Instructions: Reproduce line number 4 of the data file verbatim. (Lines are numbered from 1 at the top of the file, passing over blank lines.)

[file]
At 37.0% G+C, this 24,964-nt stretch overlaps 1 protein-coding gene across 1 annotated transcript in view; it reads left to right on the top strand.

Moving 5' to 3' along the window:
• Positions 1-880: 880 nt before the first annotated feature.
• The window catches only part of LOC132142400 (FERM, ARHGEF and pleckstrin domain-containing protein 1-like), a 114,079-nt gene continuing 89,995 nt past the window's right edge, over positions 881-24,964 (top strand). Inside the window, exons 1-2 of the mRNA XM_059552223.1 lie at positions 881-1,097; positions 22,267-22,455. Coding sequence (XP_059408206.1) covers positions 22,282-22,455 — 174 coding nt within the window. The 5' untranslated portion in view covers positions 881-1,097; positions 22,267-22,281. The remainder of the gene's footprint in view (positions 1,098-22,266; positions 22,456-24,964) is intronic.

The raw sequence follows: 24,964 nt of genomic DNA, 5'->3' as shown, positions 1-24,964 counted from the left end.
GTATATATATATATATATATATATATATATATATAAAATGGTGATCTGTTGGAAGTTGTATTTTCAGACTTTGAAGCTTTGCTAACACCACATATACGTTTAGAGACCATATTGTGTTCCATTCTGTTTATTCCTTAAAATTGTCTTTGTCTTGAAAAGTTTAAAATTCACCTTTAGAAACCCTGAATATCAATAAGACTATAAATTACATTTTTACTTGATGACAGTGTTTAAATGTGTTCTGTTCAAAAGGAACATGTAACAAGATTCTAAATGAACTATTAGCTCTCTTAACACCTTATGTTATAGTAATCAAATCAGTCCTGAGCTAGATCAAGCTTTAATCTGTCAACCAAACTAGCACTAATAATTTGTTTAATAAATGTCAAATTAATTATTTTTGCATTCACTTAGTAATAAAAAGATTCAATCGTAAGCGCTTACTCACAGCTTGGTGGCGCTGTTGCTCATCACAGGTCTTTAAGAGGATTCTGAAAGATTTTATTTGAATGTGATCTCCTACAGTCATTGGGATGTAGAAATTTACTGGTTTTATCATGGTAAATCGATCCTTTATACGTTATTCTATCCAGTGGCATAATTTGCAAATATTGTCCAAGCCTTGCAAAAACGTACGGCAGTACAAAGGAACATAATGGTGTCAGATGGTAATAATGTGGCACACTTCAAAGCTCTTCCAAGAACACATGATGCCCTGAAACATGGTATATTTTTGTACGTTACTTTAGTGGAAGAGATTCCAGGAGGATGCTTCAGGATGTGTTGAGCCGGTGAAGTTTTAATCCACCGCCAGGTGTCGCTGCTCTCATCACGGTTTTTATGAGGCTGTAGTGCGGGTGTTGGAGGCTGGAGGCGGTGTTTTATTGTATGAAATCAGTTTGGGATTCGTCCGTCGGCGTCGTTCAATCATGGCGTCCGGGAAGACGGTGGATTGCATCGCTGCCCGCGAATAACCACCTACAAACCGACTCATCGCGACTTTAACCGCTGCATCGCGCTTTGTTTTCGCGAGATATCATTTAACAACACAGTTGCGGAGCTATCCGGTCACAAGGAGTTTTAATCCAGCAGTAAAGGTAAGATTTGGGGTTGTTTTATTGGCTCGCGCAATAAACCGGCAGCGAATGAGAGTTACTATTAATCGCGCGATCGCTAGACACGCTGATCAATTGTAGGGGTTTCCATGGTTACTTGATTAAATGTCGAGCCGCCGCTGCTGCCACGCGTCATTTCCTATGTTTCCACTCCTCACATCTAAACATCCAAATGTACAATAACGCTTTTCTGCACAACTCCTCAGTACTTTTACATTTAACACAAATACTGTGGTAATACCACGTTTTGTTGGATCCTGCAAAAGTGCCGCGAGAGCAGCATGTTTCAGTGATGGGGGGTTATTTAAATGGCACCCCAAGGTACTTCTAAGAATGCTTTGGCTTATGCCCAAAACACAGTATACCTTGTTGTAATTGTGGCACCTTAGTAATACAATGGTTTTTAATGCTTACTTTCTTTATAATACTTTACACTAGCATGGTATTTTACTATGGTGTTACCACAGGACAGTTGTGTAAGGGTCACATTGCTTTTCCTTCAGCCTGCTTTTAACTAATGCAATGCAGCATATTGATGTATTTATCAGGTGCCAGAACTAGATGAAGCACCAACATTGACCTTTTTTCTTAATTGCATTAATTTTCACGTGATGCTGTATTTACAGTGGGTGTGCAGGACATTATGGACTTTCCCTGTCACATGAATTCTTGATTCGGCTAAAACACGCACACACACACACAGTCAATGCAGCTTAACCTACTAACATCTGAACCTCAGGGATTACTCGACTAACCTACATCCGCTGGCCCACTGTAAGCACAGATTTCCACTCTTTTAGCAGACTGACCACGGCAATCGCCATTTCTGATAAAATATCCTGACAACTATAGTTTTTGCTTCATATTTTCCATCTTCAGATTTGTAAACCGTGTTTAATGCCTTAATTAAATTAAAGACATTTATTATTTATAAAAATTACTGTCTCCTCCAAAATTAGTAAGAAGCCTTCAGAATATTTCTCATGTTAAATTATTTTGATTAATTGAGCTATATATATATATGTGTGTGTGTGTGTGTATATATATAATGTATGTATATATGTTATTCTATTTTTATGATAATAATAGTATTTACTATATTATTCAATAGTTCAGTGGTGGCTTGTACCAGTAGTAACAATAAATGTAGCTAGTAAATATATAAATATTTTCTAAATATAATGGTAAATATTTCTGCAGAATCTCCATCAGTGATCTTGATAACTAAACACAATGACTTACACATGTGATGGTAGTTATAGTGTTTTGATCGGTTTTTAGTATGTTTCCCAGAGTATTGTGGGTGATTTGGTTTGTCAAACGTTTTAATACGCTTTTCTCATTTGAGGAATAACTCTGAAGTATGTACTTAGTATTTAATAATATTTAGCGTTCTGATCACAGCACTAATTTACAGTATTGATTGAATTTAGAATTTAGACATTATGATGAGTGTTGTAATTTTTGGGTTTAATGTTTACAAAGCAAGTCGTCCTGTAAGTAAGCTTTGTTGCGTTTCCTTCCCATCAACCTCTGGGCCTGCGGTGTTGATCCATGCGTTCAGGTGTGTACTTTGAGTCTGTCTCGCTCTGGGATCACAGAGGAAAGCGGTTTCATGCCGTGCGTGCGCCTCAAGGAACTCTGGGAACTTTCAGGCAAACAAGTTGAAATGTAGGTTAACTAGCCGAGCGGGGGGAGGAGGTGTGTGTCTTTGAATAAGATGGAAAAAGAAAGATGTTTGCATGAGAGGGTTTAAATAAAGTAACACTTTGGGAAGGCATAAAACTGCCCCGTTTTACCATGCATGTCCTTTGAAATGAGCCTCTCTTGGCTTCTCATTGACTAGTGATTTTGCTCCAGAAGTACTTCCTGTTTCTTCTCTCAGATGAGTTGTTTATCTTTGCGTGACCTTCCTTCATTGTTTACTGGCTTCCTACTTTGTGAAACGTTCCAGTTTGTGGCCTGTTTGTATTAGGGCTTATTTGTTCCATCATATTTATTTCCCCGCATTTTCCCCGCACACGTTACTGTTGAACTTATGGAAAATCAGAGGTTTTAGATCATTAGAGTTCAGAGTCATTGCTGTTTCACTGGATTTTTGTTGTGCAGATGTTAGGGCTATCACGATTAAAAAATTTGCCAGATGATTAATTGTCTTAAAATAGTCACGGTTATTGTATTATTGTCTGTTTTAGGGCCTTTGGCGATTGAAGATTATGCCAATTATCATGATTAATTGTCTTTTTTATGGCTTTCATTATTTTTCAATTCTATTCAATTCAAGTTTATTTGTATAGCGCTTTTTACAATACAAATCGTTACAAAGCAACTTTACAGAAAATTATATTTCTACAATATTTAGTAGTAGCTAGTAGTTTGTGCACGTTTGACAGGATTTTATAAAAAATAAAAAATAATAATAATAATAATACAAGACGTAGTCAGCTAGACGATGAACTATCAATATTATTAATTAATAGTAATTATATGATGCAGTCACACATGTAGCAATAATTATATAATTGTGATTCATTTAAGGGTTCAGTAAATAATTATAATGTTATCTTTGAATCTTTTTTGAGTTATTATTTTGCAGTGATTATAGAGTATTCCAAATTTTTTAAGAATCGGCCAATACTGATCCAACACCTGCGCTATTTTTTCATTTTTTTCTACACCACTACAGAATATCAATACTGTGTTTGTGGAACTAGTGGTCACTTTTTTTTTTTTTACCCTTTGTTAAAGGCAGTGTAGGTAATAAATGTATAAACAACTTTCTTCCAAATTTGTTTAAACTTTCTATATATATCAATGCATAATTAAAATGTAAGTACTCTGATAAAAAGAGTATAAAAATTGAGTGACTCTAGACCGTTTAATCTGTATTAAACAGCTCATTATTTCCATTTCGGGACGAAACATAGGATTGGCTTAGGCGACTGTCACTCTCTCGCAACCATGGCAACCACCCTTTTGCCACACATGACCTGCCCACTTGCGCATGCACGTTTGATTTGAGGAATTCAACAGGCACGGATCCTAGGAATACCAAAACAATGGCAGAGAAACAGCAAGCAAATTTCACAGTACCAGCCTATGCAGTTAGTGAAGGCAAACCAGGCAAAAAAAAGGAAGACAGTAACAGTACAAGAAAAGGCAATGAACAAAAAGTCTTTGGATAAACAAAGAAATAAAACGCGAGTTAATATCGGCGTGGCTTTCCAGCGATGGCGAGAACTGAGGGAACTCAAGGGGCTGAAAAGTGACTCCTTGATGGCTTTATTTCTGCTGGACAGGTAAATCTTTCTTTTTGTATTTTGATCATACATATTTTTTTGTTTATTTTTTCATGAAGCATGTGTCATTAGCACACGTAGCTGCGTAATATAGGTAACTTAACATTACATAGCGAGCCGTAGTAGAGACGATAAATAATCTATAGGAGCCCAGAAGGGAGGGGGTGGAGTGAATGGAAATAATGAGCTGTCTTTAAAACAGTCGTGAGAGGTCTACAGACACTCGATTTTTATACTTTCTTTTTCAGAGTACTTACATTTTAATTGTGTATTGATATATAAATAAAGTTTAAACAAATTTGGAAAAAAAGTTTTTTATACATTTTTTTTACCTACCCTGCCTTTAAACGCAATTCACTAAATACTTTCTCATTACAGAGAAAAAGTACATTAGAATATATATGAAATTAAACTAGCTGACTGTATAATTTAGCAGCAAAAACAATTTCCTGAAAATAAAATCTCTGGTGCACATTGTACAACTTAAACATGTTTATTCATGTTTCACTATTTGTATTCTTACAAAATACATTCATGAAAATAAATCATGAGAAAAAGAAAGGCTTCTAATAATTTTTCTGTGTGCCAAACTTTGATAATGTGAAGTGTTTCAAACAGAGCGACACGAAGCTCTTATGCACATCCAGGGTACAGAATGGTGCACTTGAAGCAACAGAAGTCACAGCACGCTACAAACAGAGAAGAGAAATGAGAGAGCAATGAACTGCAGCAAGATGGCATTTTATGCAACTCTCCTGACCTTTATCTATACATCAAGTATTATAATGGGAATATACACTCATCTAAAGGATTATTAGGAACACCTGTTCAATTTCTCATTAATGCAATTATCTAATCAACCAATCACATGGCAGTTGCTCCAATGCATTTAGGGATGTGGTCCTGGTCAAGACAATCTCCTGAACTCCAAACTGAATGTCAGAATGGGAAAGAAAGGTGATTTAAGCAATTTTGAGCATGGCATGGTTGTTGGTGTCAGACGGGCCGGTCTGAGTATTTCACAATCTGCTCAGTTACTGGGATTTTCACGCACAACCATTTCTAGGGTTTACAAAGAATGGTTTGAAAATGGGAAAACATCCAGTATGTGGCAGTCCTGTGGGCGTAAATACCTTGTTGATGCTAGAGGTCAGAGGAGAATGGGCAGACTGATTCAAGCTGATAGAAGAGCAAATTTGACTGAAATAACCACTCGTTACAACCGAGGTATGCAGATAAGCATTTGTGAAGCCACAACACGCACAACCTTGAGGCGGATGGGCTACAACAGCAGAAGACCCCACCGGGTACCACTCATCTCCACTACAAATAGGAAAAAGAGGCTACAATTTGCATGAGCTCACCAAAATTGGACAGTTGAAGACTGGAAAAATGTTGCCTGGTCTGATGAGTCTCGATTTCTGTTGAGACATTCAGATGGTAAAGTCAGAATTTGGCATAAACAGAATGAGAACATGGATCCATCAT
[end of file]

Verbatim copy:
• The window catches only part of LOC132142400 (FERM, ARHGEF and pleckstrin domain-containing protein 1-like), a 114,079-nt gene continuing 89,995 nt past the window's right edge, over positions 881-24,964 (top strand). Inside the window, exons 1-2 of the mRNA XM_059552223.1 lie at positions 881-1,097; positions 22,267-22,455. Coding sequence (XP_059408206.1) covers positions 22,282-22,455 — 174 coding nt within the window. The 5' untranslated portion in view covers positions 881-1,097; positions 22,267-22,281. The remainder of the gene's footprint in view (positions 1,098-22,266; positions 22,456-24,964) is intronic.